According to the box model concept, every element on a page is a rectangular box and may have width, height, padding, borders, and margins (see Figure 4.2).


Figure 4.2 When we look at each element individually, we can see how they are all rectangular, regardless of their presented shapes

That’s worth repeating: Every element on a page is a rectangular box.

Every element on every page conforms to the box model, so it’s incredibly important. Let’s take a look at it, along with a few new CSS properties, to better understand what we are working with.

Working with the Box Model

Every element is a rectangular box, and there are several properties that determine the size of that box. The core of the box is defined by the width and height of an element, which may be determined by the display property, by the contents of the element, or by specified width andheight properties. padding and then border expand the dimensions of the box outward from the element’s width and height. Lastly, any margin we have specified will follow the border.

Each part of the box model corresponds to a CSS property: width, height, padding, border, and margin.

Let’s look these properties inside some code:

1. div {
2. border: 6px solid #949599;
3. height: 100px;
4. margin: 20px;
5. padding: 20px;
6. width: 400px;
7. }

According to the box model, the total width of an element can be calculated using the following formula:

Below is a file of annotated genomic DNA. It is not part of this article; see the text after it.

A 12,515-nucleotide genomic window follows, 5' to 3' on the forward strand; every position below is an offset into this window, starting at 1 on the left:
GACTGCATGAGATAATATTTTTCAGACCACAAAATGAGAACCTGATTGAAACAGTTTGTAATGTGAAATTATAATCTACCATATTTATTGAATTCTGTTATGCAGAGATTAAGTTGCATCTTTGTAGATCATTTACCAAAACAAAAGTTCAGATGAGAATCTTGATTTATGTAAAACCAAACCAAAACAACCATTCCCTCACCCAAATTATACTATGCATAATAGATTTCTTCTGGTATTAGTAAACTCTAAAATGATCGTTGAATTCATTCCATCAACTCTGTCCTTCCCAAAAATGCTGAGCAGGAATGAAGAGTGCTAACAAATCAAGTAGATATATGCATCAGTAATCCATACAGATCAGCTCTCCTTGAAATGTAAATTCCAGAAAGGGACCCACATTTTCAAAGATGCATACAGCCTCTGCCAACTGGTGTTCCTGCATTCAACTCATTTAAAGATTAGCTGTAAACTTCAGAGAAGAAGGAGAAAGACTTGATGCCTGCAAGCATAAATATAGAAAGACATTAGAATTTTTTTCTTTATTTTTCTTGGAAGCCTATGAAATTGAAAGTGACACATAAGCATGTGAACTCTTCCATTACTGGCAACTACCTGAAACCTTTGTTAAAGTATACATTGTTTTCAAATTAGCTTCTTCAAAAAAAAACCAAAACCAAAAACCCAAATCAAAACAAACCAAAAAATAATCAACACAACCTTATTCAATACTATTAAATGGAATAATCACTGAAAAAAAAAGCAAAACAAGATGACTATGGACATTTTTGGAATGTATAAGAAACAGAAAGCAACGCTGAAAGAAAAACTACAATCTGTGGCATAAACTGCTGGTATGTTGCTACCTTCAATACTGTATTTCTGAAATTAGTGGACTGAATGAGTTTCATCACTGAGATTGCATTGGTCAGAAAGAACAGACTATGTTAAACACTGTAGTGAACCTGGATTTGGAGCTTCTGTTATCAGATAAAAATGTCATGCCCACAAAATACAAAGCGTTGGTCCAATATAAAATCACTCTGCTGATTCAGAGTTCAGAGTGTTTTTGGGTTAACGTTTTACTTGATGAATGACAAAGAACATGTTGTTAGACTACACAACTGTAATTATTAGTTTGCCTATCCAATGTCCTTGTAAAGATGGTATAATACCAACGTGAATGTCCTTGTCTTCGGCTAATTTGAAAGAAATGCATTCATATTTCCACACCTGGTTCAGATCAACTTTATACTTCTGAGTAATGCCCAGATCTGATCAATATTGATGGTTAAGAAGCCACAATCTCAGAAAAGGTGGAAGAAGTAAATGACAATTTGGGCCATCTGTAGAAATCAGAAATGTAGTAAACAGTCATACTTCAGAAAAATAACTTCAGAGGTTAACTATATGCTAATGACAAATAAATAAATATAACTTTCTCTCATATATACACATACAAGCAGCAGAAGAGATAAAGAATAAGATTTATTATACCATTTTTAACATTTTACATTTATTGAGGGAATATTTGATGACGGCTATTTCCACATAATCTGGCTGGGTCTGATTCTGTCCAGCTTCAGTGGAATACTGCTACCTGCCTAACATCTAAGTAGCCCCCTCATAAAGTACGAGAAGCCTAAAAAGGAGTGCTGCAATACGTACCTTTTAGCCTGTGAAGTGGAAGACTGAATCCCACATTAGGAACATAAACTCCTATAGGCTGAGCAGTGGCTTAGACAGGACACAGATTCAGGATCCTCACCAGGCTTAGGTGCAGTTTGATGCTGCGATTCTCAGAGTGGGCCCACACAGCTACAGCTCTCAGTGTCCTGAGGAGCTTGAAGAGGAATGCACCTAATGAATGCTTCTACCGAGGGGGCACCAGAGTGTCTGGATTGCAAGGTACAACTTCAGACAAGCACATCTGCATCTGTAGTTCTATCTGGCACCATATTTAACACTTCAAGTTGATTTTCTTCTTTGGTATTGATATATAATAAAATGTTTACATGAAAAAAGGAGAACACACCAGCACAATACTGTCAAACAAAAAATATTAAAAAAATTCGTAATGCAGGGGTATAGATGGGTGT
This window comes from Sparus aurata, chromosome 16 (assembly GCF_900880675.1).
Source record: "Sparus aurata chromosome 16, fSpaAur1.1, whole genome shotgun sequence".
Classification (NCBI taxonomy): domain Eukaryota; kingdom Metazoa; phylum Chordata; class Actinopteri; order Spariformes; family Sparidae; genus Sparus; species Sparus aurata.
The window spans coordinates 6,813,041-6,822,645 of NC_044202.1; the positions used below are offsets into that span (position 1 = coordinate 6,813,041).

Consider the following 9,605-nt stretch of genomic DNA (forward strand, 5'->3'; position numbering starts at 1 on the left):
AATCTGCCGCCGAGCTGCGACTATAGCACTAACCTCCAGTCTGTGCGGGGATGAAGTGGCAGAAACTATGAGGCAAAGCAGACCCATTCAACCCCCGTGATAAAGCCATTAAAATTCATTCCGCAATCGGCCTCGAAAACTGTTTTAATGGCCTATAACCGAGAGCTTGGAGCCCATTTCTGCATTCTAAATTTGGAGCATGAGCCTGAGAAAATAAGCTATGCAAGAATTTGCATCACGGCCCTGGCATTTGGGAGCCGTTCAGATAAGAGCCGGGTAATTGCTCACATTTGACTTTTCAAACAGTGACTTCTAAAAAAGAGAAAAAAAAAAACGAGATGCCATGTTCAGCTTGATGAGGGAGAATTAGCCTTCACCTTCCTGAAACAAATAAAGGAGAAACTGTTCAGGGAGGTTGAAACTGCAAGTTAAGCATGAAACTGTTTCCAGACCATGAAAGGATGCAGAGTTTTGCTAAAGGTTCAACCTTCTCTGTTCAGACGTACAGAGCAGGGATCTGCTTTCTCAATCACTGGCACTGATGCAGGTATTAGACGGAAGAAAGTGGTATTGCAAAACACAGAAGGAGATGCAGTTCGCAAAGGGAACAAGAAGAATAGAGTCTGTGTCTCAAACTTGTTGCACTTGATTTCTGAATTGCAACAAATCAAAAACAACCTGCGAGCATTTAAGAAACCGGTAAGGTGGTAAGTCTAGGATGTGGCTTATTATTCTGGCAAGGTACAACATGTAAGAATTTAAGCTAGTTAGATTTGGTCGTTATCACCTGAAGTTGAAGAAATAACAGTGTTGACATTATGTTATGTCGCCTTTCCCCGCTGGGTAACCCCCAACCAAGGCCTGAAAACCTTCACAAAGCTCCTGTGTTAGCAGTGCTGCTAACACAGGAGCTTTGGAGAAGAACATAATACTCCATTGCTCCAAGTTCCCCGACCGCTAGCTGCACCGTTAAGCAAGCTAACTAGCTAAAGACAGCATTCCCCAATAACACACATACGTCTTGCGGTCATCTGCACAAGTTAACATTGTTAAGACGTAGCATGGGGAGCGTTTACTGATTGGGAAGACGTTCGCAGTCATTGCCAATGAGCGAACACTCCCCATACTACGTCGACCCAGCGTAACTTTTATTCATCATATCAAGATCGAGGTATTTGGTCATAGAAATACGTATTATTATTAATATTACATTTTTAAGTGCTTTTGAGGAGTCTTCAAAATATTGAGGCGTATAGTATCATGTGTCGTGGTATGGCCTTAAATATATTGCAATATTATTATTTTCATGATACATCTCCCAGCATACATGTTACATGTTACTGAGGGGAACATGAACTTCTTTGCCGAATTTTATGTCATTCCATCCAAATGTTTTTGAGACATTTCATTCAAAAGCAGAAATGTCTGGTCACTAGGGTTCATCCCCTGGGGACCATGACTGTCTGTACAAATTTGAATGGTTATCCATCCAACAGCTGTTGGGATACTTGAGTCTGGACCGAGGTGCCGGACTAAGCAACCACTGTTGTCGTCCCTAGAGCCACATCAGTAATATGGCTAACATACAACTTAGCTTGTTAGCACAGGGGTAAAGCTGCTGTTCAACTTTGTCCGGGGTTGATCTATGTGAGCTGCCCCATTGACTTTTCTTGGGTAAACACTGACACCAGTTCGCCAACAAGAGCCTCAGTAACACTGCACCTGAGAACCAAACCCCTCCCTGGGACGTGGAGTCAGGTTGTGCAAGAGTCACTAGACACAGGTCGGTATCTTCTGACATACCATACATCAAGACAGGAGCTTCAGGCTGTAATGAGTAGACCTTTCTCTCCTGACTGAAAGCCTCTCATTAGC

margin-right + border-right + padding-right + width + padding-left +
border-left + margin-left

In comparison, according to the box model, the total height of an element can be calculated using the following formula:

margin-top + border-top + padding-top + height + padding-bottom +
border-bottom + margin-bottom

Using the formulas with the box shown in Figure 4.3, we can find the total height and width of our example.

Width: 492px = 20px + 6px + 20px + 400px + 20px + 6px + 20px

Height: 192px = 20px + 6px + 20px + 100px + 20px + 6px + 20px


Figure 4.3 The box model broken down, including a base height and width plus paddings, borders, and margins

The box model is without question one of the more confusing parts of HTML and CSS. We set a width property value of 400 pixels, but the actual width of our element is 492 pixels. By default the box model is additive; thus to determine the actual size of a box we need to take into account padding, borders, and margins for all four sides of the box. Our width not only includes the width property value, but also the size of the left and right padding, left and right borders, and left and right margins.

So far a lot of these properties might not make a whole lot of sense, and that’s all right. To clarify things, let’s take a close look at all of the properties—width, height, padding, border, and margin—that go into forming the box model.

Width & Height

Every element has default width and height. That width and height may be 0 pixels, but browsers, by default, will render every element with size. Depending on how an element is displayed, the default height and width may be adequate. If an element is key to the layout of a page, it may require specified width and height property values. In this case, the property values for non-inline elements may be specified.